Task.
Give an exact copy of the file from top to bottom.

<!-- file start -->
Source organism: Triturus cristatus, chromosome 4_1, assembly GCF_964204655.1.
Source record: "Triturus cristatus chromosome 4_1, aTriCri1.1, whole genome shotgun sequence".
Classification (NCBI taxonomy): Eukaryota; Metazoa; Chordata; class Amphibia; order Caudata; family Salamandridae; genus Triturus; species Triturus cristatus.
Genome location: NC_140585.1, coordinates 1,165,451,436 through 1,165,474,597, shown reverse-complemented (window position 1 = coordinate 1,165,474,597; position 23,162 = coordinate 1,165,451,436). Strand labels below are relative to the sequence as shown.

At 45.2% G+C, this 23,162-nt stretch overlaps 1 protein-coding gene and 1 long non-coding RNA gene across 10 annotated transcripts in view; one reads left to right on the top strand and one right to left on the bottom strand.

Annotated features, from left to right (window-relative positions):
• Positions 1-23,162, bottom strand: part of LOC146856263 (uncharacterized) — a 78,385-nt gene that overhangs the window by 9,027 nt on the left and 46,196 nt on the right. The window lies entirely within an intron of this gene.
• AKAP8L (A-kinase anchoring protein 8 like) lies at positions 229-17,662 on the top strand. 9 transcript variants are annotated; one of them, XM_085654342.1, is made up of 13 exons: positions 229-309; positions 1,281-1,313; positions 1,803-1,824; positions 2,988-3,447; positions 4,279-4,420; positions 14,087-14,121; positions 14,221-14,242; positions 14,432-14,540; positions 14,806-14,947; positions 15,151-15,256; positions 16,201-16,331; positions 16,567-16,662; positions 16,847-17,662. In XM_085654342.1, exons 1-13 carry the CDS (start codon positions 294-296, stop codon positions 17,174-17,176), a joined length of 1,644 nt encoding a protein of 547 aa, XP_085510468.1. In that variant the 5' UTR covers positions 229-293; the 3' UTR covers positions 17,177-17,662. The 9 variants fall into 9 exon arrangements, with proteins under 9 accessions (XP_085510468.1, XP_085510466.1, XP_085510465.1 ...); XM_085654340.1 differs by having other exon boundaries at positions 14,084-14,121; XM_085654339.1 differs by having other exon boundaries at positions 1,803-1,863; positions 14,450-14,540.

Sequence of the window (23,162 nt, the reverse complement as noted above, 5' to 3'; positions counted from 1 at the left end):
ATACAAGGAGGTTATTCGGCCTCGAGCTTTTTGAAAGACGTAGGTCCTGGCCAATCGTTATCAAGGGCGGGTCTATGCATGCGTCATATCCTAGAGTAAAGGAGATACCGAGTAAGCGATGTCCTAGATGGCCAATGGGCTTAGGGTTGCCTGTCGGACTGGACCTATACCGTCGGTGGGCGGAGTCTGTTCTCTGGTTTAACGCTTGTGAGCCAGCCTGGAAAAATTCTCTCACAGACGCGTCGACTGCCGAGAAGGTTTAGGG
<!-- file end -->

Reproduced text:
Source organism: Triturus cristatus, chromosome 4_1, assembly GCF_964204655.1.
Source record: "Triturus cristatus chromosome 4_1, aTriCri1.1, whole genome shotgun sequence".
Classification (NCBI taxonomy): Eukaryota; Metazoa; Chordata; class Amphibia; order Caudata; family Salamandridae; genus Triturus; species Triturus cristatus.
Genome location: NC_140585.1, coordinates 1,165,451,436 through 1,165,474,597, shown reverse-complemented (window position 1 = coordinate 1,165,474,597; position 23,162 = coordinate 1,165,451,436). Strand labels below are relative to the sequence as shown.

At 45.2% G+C, this 23,162-nt stretch overlaps 1 protein-coding gene and 1 long non-coding RNA gene across 10 annotated transcripts in view; one reads left to right on the top strand and one right to left on the bottom strand.

Annotated features, from left to right (window-relative positions):
• Positions 1-23,162, bottom strand: part of LOC146856263 (uncharacterized) — a 78,385-nt gene that overhangs the window by 9,027 nt on the left and 46,196 nt on the right. The window lies entirely within an intron of this gene.
• AKAP8L (A-kinase anchoring protein 8 like) lies at positions 229-17,662 on the top strand. 9 transcript variants are annotated; one of them, XM_085654342.1, is made up of 13 exons: positions 229-309; positions 1,281-1,313; positions 1,803-1,824; positions 2,988-3,447; positions 4,279-4,420; positions 14,087-14,121; positions 14,221-14,242; positions 14,432-14,540; positions 14,806-14,947; positions 15,151-15,256; positions 16,201-16,331; positions 16,567-16,662; positions 16,847-17,662. In XM_085654342.1, exons 1-13 carry the CDS (start codon positions 294-296, stop codon positions 17,174-17,176), a joined length of 1,644 nt encoding a protein of 547 aa, XP_085510468.1. In that variant the 5' UTR covers positions 229-293; the 3' UTR covers positions 17,177-17,662. The 9 variants fall into 9 exon arrangements, with proteins under 9 accessions (XP_085510468.1, XP_085510466.1, XP_085510465.1 ...); XM_085654340.1 differs by having other exon boundaries at positions 14,084-14,121; XM_085654339.1 differs by having other exon boundaries at positions 1,803-1,863; positions 14,450-14,540.

Sequence of the window (23,162 nt, the reverse complement as noted above, 5' to 3'; positions counted from 1 at the left end):
ATACAAGGAGGTTATTCGGCCTCGAGCTTTTTGAAAGACGTAGGTCCTGGCCAATCGTTATCAAGGGCGGGTCTATGCATGCGTCATATCCTAGAGTAAAGGAGATACCGAGTAAGCGATGTCCTAGATGGCCAATGGGCTTAGGGTTGCCTGTCGGACTGGACCTATACCGTCGGTGGGCGGAGTCTGTTCTCTGGTTTAACGCTTGTGAGCCAGCCTGGAAAAATTCTCTCACAGACGCGTCGACTGCCGAGAAGGTTTAGGG